Lotte World Tower
Lotte World Tower is one of the current projects of the noted international architecture firm Kohn Pedersen Fox Associates (KPF). The firm has won an international competition and has designed this 555-meter high tower for Jasmil in Seoul City, South Korea, in 2009. The competition was held by the owner and developer of this project, Lotte Group, which is one of South-Korea largest corporation. It was supposed to be completed in 2014 but it has faced a series of delays due to numerous reasons, and it is going to be finally finished in 2016. Once completed it will proudly stand as one of the world’s tallest buildings, rising 10 meters above the 546-meter tall One World Trade Center in New York City.
Courtesy of KPF

Courtesy of KPF

The concept of this design meets the modern beauty where glass and structure are fused across the tower. When I first saw a digital rendered image of this tower in 2014 I thought they took The Shard from London to Seoul. As funny as it sounds it really resembles it from top to bottom. They are both being altered in width as the grow higher and they have open ends at the top reaching the skies. I believe that the Lotte Tower was the first to be designed of the two, so what happened with your design Renzo & Piano? How was your visit to Seoul?
Courtesy of KPF

Courtesy of KPF

The planning of this gently curved supertall skyscraper and its site’s preparation lasted 13 years until gaining final construction approval by the South Korena government in November 2010. The exterior skin of the tower is made out of pale-coloured glass panels inspired from traditional Koren ceramics, features of fine metalwork, porcelain, and calligraphy. Once completed the tower is going to be comprised by retail outlets that are forming a shopping mall on floors 1-6, offices spaces up until floor 60, luxury hotel from floors 86-119 and public access floors with observation desk reaching up until the last floor, 123. As of January 2015, the construction of the first 94 floors has been completed. This concrete-supported megastructure is aiming to receive a LEED Gold Certificate at the end of its completion, through its installation and implementation of various sustainable and environmentally-friendly features and elements including wind turbines, water harvesting systems and more.
Courtesy of KPF

Courtesy of KPF

Sinkholes in the have been found in the area around the tower and this has caused the water level of the lake to decrease. This has raised a number of concerns and complaints by developers and residents of the city, but it seems like this does not halt the construction of the tower. The partially-completed structure has gained approval to open its first commercial floors to the public, giving the access to the shopping mall, aquarium and movie theater spaces. It has been forced to close down due to severe safety concerns. These concerns include a crack on one of the aquarium’s fish tanks, people experienced tremor and background noise while watching a film, and lastly people have been struck by a glass door that fell on top of them. It is almost 20 years now since this tower was firstly put on paper, and its construction phase has caused the death of several construction workers. People are not sure if they can trust the building and walk freely within its spaces. Things are not looking good for the Lotte Tower but despite this, it has recently got an approval to reopen again its partially completed towers to the public.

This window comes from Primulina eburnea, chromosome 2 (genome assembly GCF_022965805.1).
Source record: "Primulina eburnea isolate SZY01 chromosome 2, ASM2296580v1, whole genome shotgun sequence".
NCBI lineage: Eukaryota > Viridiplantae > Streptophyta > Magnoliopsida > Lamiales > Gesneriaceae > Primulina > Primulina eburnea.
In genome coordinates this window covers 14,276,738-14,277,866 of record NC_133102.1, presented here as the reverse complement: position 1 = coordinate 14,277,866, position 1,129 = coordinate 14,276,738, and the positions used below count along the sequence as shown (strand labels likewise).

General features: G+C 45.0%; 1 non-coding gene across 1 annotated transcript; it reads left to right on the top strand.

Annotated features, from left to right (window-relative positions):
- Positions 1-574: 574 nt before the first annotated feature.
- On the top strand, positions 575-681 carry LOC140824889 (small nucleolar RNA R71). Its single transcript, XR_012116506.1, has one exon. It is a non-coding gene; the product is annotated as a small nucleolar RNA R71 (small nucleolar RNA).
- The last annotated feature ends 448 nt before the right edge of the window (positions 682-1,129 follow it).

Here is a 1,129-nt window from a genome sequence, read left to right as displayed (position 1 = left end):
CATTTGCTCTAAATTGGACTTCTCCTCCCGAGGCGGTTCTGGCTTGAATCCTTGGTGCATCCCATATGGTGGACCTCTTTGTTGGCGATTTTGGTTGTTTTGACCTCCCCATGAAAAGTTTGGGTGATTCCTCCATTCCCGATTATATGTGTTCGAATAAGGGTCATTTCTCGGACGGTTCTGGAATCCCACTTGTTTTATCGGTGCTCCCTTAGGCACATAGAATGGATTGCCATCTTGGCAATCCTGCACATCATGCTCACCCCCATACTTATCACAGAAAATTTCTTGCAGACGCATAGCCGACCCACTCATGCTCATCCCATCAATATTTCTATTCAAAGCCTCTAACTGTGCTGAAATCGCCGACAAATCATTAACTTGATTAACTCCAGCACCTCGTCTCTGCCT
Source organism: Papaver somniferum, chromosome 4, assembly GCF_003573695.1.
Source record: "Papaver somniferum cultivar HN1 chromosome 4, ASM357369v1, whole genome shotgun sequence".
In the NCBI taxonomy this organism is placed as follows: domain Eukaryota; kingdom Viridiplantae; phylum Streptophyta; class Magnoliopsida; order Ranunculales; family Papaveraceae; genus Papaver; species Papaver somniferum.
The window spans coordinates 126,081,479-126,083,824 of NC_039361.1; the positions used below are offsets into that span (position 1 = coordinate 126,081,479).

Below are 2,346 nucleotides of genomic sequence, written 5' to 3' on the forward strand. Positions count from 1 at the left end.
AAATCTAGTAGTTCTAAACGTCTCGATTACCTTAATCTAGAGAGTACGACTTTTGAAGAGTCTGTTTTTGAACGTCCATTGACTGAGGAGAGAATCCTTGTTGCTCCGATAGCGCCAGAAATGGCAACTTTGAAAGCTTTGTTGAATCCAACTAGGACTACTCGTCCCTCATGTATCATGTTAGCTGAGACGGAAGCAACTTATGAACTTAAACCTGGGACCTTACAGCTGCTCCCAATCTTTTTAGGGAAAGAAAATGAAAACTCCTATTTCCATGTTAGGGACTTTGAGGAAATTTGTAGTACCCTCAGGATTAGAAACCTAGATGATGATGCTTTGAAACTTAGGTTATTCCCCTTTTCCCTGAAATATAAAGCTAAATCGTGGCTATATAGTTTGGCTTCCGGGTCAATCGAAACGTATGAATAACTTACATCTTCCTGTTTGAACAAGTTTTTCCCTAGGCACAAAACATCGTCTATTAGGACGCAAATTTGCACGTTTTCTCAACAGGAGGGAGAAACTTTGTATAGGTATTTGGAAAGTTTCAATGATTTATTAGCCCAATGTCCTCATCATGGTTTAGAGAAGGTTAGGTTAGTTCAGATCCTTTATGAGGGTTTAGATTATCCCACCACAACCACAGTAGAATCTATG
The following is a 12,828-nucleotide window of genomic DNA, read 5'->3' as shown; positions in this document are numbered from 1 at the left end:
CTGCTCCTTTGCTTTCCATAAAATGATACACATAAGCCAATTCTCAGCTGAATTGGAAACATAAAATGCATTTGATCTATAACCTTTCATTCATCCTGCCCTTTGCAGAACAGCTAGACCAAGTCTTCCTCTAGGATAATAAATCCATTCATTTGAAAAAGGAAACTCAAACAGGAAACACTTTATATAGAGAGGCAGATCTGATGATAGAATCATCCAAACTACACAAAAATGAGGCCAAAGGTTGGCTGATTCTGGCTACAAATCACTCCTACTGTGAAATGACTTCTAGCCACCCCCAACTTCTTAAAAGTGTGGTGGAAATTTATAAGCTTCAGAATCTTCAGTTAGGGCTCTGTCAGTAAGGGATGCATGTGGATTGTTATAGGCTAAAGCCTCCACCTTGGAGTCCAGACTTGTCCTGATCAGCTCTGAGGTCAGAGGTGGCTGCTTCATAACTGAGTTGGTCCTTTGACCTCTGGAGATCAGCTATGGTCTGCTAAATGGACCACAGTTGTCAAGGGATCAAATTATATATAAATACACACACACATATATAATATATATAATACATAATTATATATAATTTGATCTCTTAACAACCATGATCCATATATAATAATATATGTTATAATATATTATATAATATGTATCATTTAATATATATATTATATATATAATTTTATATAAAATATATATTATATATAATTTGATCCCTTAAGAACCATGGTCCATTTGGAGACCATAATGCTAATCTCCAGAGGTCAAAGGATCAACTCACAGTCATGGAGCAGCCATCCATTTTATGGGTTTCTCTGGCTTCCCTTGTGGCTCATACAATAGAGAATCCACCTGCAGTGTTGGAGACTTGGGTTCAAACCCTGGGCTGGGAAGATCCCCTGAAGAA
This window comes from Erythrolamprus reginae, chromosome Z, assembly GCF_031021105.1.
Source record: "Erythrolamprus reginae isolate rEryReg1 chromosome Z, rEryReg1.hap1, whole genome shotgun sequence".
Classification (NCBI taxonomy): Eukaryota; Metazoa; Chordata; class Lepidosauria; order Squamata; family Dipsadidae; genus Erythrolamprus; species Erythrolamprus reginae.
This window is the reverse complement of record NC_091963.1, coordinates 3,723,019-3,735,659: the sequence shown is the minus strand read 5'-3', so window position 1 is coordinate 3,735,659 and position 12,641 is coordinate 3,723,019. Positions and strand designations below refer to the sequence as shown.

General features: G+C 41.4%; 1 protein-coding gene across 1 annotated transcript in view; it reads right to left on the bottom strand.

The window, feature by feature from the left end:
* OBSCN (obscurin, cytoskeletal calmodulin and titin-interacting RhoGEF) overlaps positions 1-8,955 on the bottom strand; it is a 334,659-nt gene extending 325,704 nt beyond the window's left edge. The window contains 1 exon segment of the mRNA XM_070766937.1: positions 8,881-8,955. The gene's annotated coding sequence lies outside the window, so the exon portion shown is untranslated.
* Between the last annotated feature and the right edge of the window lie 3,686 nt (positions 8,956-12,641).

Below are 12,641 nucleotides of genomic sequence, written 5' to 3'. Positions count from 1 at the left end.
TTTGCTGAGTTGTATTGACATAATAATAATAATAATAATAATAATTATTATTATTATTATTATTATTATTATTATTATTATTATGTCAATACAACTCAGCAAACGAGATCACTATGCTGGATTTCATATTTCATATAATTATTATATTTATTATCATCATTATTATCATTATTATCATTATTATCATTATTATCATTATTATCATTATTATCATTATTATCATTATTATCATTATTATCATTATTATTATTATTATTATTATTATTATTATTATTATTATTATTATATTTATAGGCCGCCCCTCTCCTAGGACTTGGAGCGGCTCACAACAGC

As seen in July 2014 - Courtesy of KPF | Photographer: Teddy Cross

As seen in July 2014 – Courtesy of KPF | Photographer: Teddy Cross

The economic hunger, in this case, is simply outrageous. Building a luxury supertall skyscraper is not enough apparently for Lotte Group and they just want to make maximum profit. This is absolutely understandable in the era we are currently living, but not when people’s safety, or even their lives are on the line. We came to the point where we open the doors of our buildings without them being completed yet. This shows exactly how the greedy developers and property owners think around big projects like this one. Money is indeed the driving factor and as sad as it sounds people are left on the side. The good thing about this is that these kinds of structures can never work without the economic movement of people, those left on the side. So what we end up doing is feeding the people that destroy our cities. This makes us as guilty as them. As attractive these structures are while looking from a long distance, we have to all wake-up, speak up.
Location: Seoul, Korea
Client: Lotte Group
Team: BAUM, Associate Architect
Size: 3.5 million ft2 / 325,000 m2
Height: 555 meters
Awards: MIPIM Future Awards
                Commendation (2011)
By: Andreas Leonidou

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